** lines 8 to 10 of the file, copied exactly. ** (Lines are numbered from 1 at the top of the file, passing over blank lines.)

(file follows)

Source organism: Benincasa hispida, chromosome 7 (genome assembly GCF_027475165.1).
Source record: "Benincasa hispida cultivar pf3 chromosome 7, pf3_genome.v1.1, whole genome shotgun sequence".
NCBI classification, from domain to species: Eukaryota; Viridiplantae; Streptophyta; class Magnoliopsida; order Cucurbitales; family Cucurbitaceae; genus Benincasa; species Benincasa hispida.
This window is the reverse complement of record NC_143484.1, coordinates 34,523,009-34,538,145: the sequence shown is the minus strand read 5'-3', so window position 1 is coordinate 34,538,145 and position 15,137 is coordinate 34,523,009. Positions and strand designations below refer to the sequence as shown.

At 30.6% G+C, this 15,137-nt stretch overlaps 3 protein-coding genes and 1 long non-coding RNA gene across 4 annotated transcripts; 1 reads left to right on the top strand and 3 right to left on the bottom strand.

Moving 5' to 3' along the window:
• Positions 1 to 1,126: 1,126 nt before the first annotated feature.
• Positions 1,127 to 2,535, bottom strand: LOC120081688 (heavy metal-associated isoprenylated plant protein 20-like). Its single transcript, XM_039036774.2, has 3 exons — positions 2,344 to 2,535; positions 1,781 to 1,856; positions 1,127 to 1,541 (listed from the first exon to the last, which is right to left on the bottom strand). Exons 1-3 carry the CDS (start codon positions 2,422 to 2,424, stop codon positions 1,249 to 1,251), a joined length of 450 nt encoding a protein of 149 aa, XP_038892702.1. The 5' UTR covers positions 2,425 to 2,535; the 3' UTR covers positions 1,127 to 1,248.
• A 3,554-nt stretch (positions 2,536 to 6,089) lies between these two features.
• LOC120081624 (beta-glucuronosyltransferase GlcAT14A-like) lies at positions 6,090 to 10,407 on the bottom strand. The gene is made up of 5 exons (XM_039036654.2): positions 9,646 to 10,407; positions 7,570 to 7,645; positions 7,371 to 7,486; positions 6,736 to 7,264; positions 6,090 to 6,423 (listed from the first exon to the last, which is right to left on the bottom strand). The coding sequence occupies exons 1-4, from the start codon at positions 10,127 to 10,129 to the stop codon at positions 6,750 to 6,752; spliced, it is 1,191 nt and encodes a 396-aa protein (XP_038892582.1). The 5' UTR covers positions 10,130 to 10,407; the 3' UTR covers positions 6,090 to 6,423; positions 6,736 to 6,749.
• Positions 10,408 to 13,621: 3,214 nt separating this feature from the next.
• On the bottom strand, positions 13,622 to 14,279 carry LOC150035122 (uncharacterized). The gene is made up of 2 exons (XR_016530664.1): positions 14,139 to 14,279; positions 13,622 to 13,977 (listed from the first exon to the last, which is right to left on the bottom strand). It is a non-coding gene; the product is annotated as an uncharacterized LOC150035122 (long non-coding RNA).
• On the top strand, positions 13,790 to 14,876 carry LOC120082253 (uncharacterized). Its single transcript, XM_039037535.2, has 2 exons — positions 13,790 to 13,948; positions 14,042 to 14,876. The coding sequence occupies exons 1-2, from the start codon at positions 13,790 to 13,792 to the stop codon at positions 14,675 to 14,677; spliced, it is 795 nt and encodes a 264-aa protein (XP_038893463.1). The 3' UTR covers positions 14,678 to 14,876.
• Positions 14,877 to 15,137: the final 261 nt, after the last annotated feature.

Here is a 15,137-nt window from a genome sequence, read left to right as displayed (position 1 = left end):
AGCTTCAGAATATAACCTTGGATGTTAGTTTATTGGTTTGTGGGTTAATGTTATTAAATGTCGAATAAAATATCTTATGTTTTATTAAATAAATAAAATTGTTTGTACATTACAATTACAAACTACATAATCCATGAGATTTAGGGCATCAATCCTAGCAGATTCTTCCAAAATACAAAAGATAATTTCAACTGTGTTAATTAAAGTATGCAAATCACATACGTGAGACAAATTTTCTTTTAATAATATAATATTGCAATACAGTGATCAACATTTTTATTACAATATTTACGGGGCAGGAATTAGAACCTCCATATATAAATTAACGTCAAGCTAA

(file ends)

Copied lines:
• Positions 1,127 to 2,535, bottom strand: LOC120081688 (heavy metal-associated isoprenylated plant protein 20-like). Its single transcript, XM_039036774.2, has 3 exons — positions 2,344 to 2,535; positions 1,781 to 1,856; positions 1,127 to 1,541 (listed from the first exon to the last, which is right to left on the bottom strand). Exons 1-3 carry the CDS (start codon positions 2,422 to 2,424, stop codon positions 1,249 to 1,251), a joined length of 450 nt encoding a protein of 149 aa, XP_038892702.1. The 5' UTR covers positions 2,425 to 2,535; the 3' UTR covers positions 1,127 to 1,248.
• A 3,554-nt stretch (positions 2,536 to 6,089) lies between these two features.
• LOC120081624 (beta-glucuronosyltransferase GlcAT14A-like) lies at positions 6,090 to 10,407 on the bottom strand. The gene is made up of 5 exons (XM_039036654.2): positions 9,646 to 10,407; positions 7,570 to 7,645; positions 7,371 to 7,486; positions 6,736 to 7,264; positions 6,090 to 6,423 (listed from the first exon to the last, which is right to left on the bottom strand). The coding sequence occupies exons 1-4, from the start codon at positions 10,127 to 10,129 to the stop codon at positions 6,750 to 6,752; spliced, it is 1,191 nt and encodes a 396-aa protein (XP_038892582.1). The 5' UTR covers positions 10,130 to 10,407; the 3' UTR covers positions 6,090 to 6,423; positions 6,736 to 6,749.